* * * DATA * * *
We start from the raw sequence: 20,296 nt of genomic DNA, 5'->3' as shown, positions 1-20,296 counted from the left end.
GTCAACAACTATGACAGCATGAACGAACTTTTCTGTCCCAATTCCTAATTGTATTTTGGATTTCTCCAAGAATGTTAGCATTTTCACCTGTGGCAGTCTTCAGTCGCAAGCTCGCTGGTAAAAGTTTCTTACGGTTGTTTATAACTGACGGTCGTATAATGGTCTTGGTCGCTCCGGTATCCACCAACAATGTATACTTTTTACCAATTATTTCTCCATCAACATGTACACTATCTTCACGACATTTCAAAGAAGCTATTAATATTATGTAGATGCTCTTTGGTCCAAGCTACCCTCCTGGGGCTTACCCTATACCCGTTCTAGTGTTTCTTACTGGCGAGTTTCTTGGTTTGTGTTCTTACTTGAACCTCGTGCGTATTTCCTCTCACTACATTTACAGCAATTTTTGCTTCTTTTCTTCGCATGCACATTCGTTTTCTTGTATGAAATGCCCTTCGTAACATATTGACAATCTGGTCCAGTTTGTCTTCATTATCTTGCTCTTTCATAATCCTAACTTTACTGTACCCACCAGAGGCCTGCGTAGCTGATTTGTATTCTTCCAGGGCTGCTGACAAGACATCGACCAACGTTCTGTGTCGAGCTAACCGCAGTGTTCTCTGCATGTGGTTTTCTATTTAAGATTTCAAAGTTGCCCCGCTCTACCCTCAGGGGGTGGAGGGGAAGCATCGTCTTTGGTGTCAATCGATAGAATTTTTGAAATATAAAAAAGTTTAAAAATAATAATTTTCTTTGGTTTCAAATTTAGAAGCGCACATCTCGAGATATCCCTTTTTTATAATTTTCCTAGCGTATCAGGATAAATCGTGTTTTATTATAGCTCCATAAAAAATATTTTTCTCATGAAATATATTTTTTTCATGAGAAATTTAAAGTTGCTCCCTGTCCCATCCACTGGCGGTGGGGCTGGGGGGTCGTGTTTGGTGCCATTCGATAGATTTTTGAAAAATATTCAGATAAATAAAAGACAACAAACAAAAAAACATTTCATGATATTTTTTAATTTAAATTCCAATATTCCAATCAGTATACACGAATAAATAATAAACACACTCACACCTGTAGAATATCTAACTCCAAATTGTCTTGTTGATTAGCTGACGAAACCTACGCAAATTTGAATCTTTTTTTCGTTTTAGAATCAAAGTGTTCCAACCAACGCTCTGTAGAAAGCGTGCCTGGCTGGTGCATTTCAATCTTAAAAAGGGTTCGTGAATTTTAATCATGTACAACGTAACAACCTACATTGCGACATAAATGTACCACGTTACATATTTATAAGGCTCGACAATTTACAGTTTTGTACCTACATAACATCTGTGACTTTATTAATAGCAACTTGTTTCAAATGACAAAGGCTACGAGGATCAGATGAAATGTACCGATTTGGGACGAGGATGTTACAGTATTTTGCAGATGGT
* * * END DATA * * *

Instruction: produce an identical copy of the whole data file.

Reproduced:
We start from the raw sequence: 20,296 nt of genomic DNA, 5'->3' as shown, positions 1-20,296 counted from the left end.
GTCAACAACTATGACAGCATGAACGAACTTTTCTGTCCCAATTCCTAATTGTATTTTGGATTTCTCCAAGAATGTTAGCATTTTCACCTGTGGCAGTCTTCAGTCGCAAGCTCGCTGGTAAAAGTTTCTTACGGTTGTTTATAACTGACGGTCGTATAATGGTCTTGGTCGCTCCGGTATCCACCAACAATGTATACTTTTTACCAATTATTTCTCCATCAACATGTACACTATCTTCACGACATTTCAAAGAAGCTATTAATATTATGTAGATGCTCTTTGGTCCAAGCTACCCTCCTGGGGCTTACCCTATACCCGTTCTAGTGTTTCTTACTGGCGAGTTTCTTGGTTTGTGTTCTTACTTGAACCTCGTGCGTATTTCCTCTCACTACATTTACAGCAATTTTTGCTTCTTTTCTTCGCATGCACATTCGTTTTCTTGTATGAAATGCCCTTCGTAACATATTGACAATCTGGTCCAGTTTGTCTTCATTATCTTGCTCTTTCATAATCCTAACTTTACTGTACCCACCAGAGGCCTGCGTAGCTGATTTGTATTCTTCCAGGGCTGCTGACAAGACATCGACCAACGTTCTGTGTCGAGCTAACCGCAGTGTTCTCTGCATGTGGTTTTCTATTTAAGATTTCAAAGTTGCCCCGCTCTACCCTCAGGGGGTGGAGGGGAAGCATCGTCTTTGGTGTCAATCGATAGAATTTTTGAAATATAAAAAAGTTTAAAAATAATAATTTTCTTTGGTTTCAAATTTAGAAGCGCACATCTCGAGATATCCCTTTTTTATAATTTTCCTAGCGTATCAGGATAAATCGTGTTTTATTATAGCTCCATAAAAAATATTTTTCTCATGAAATATATTTTTTTCATGAGAAATTTAAAGTTGCTCCCTGTCCCATCCACTGGCGGTGGGGCTGGGGGGTCGTGTTTGGTGCCATTCGATAGATTTTTGAAAAATATTCAGATAAATAAAAGACAACAAACAAAAAAACATTTCATGATATTTTTTAATTTAAATTCCAATATTCCAATCAGTATACACGAATAAATAATAAACACACTCACACCTGTAGAATATCTAACTCCAAATTGTCTTGTTGATTAGCTGACGAAACCTACGCAAATTTGAATCTTTTTTTCGTTTTAGAATCAAAGTGTTCCAACCAACGCTCTGTAGAAAGCGTGCCTGGCTGGTGCATTTCAATCTTAAAAAGGGTTCGTGAATTTTAATCATGTACAACGTAACAACCTACATTGCGACATAAATGTACCACGTTACATATTTATAAGGCTCGACAATTTACAGTTTTGTACCTACATAACATCTGTGACTTTATTAATAGCAACTTGTTTCAAATGACAAAGGCTACGAGGATCAGATGAAATGTACCGATTTGGGACGAGGATGTTACAGTATTTTGCAGATGGT